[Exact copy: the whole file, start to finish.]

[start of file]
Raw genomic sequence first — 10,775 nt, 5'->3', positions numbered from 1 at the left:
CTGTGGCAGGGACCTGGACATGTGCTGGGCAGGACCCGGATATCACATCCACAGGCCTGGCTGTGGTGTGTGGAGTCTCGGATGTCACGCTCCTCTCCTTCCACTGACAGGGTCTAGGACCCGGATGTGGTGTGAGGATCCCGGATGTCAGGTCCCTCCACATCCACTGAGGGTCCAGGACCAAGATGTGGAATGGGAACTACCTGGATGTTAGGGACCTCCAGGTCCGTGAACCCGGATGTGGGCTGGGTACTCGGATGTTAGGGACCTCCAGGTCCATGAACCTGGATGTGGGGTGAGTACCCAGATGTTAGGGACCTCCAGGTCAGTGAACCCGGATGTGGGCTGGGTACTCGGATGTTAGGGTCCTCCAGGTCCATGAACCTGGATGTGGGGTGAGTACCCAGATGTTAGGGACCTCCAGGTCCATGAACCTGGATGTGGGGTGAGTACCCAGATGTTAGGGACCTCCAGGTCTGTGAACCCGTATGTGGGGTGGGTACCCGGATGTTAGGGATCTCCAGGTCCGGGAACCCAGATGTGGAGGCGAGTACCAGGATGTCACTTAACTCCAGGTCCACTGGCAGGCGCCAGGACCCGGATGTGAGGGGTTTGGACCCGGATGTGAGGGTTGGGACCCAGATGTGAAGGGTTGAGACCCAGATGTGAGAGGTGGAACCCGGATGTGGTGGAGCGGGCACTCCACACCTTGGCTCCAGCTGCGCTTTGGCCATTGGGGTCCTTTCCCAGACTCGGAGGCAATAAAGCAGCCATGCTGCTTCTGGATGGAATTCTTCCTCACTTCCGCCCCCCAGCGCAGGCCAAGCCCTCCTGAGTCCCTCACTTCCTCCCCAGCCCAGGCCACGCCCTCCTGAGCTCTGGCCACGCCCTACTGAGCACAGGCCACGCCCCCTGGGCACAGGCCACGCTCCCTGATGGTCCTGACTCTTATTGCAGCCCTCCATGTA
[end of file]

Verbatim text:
Raw genomic sequence first — 10,775 nt, 5'->3', positions numbered from 1 at the left:
CTGTGGCAGGGACCTGGACATGTGCTGGGCAGGACCCGGATATCACATCCACAGGCCTGGCTGTGGTGTGTGGAGTCTCGGATGTCACGCTCCTCTCCTTCCACTGACAGGGTCTAGGACCCGGATGTGGTGTGAGGATCCCGGATGTCAGGTCCCTCCACATCCACTGAGGGTCCAGGACCAAGATGTGGAATGGGAACTACCTGGATGTTAGGGACCTCCAGGTCCGTGAACCCGGATGTGGGCTGGGTACTCGGATGTTAGGGACCTCCAGGTCCATGAACCTGGATGTGGGGTGAGTACCCAGATGTTAGGGACCTCCAGGTCAGTGAACCCGGATGTGGGCTGGGTACTCGGATGTTAGGGTCCTCCAGGTCCATGAACCTGGATGTGGGGTGAGTACCCAGATGTTAGGGACCTCCAGGTCCATGAACCTGGATGTGGGGTGAGTACCCAGATGTTAGGGACCTCCAGGTCTGTGAACCCGTATGTGGGGTGGGTACCCGGATGTTAGGGATCTCCAGGTCCGGGAACCCAGATGTGGAGGCGAGTACCAGGATGTCACTTAACTCCAGGTCCACTGGCAGGCGCCAGGACCCGGATGTGAGGGGTTTGGACCCGGATGTGAGGGTTGGGACCCAGATGTGAAGGGTTGAGACCCAGATGTGAGAGGTGGAACCCGGATGTGGTGGAGCGGGCACTCCACACCTTGGCTCCAGCTGCGCTTTGGCCATTGGGGTCCTTTCCCAGACTCGGAGGCAATAAAGCAGCCATGCTGCTTCTGGATGGAATTCTTCCTCACTTCCGCCCCCCAGCGCAGGCCAAGCCCTCCTGAGTCCCTCACTTCCTCCCCAGCCCAGGCCACGCCCTCCTGAGCTCTGGCCACGCCCTACTGAGCACAGGCCACGCCCCCTGGGCACAGGCCACGCTCCCTGATGGTCCTGACTCTTATTGCAGCCCTCCATGTA